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More NZ assistance to Afghanistan

13 December 2004 Media Statement
More NZ assistance to Afghanistan

New Zealand is providing $3.8 million of extra assistance to improve security, support local government and rebuild infrastructure in Afghanistan, Aid Minister Marian Hobbs announced today.

"New Zealand is participating, along with many other members of the international community, to restore security, economic and social development in Afghanistan," Marian Hobbs said.

"The people of Afghanistan have endured significant hardship in recent years and this extra commitment by New Zealand will be very much appreciated. And, we know it will make a difference.”

New Zealand’s contribution, through the government’s international aid and development agency NZAID, has totalled just under $10 million since 2001. This has funded contributions to UN agencies and Non-Government-Organisations (NGOs) working in Afghanistan, as well as the reconstruction work carried out by the Provincial Reconstruction Team, deployed by the New Zealand Defence Force.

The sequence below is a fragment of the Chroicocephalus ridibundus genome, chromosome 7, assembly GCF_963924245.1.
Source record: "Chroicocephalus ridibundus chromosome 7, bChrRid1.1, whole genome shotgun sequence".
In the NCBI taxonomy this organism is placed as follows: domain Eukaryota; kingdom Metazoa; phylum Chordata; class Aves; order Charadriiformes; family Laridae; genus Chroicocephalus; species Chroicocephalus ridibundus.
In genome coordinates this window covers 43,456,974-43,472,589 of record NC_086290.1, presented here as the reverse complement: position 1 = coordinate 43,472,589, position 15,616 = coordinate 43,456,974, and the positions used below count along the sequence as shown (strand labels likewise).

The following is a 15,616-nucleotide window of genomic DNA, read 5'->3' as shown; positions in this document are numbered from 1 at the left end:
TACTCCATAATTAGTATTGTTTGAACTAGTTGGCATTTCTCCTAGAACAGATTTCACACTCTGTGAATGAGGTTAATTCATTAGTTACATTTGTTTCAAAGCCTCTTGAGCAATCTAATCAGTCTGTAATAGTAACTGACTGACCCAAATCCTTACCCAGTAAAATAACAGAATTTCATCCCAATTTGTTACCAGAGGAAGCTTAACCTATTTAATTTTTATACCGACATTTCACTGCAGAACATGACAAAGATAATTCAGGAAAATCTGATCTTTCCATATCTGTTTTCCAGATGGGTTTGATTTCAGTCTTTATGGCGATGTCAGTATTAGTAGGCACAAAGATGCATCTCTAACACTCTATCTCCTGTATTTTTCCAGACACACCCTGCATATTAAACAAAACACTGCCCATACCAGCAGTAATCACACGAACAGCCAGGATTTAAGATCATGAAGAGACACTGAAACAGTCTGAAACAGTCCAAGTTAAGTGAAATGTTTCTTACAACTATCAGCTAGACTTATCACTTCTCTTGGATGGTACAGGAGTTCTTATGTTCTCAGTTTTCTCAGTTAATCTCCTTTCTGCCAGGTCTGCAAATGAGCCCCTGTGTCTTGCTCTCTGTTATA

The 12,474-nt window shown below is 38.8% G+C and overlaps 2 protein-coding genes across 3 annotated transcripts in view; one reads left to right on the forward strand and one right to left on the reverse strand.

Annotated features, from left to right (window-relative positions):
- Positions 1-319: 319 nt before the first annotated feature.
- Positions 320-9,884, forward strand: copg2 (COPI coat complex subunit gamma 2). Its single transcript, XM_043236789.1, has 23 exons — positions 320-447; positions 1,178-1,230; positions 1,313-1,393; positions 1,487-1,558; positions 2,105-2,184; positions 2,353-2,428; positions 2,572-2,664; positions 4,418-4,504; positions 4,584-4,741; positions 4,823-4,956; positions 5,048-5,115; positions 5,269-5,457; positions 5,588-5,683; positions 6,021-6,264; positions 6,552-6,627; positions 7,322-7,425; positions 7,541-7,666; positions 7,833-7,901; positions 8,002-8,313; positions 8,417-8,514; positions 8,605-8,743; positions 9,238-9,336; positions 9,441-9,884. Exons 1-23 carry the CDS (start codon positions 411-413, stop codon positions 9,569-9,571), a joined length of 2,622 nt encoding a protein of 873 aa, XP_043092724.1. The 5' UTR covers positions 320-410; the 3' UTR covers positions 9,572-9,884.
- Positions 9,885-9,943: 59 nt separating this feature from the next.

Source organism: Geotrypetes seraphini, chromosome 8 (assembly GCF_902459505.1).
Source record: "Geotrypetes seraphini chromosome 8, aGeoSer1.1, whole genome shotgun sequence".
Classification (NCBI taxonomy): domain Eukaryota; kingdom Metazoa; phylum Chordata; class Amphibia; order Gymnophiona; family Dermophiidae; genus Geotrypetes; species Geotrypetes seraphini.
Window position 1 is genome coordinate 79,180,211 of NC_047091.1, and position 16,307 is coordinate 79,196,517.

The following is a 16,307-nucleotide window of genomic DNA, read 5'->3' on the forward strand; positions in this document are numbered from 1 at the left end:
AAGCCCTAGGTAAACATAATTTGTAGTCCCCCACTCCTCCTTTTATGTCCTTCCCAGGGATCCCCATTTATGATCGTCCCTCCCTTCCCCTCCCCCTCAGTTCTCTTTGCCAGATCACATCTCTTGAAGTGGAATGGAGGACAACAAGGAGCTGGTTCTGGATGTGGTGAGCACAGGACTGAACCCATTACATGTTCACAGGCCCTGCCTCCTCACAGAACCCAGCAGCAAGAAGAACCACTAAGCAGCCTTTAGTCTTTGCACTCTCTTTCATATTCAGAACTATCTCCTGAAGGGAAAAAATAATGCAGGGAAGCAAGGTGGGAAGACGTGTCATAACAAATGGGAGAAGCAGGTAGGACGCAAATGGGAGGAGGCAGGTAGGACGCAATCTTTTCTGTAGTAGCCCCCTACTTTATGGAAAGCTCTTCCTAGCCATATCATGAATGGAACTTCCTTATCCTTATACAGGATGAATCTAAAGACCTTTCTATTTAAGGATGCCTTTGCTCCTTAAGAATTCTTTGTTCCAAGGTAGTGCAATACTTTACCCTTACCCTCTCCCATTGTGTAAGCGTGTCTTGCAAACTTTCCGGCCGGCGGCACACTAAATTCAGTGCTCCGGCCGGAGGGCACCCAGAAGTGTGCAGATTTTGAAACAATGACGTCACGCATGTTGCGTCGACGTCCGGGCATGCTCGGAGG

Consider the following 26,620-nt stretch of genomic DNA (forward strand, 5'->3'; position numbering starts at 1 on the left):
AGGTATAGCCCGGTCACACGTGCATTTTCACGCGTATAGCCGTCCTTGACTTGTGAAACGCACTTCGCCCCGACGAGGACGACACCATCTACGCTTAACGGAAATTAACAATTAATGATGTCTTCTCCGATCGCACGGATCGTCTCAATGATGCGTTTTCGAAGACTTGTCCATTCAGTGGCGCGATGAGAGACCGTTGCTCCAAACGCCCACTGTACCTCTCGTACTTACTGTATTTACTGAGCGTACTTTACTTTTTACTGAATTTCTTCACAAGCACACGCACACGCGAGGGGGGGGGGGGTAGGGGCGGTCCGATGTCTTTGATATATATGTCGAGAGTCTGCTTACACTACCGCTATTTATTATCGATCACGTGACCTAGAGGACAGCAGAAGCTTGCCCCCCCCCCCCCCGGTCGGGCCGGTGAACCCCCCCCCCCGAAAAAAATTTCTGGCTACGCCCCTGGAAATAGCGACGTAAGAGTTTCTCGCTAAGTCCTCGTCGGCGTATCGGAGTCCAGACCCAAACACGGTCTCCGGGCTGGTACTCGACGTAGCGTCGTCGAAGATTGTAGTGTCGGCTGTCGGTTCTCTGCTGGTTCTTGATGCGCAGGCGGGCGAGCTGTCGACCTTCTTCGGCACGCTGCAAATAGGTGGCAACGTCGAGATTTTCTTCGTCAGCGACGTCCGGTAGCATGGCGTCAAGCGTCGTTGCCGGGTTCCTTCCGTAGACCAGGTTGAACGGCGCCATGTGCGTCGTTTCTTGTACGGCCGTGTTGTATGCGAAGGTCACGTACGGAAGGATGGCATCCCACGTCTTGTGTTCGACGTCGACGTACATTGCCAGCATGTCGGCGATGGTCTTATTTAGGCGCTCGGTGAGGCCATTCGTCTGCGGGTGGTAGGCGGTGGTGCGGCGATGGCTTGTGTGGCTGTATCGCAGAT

NZAID will allocate $2.3 million for reconstruction through the NZDF, to assist security sector reform and rehabilitate local government facilities and infrastructure, and $1.5 million through UN agencies and local counterparts.

A focus of New Zealand’s work in Afghanistan has been Bamyan province, where the NZDF team is deployed, especially the project to re-establish Bamyan University.

"Our goal is to place Bamyan University on the path towards being a fully functional, high quality, and sustainable education provider, for both men and women," Marian Hobbs said. "It is the only tertiary institution in the Central Highlands at present, so our work is doubly important. So far, we have had very favourable feedback from the Afghan authorities on our assistance."

NZAID will continue support to the Afghan Independent Human Rights Commission as part of its good governance activities.

"We want to see free, fair and safe Parliamentary elections next year setting Afghanistan on a track to stable and peaceful democracy," the minister said.
Agriculture and community development will also be important, as it will give rural communities incentives to move away from opium poppy cultivation.

"We've got to stop the vicious cycle of insecurity and scarce economic opportunities feeding factionalism, violence, and drug trafficking. We will do our bit with the international community to tackle lawlessness and illicit activities now," Marian Hobbs said.

ENDS

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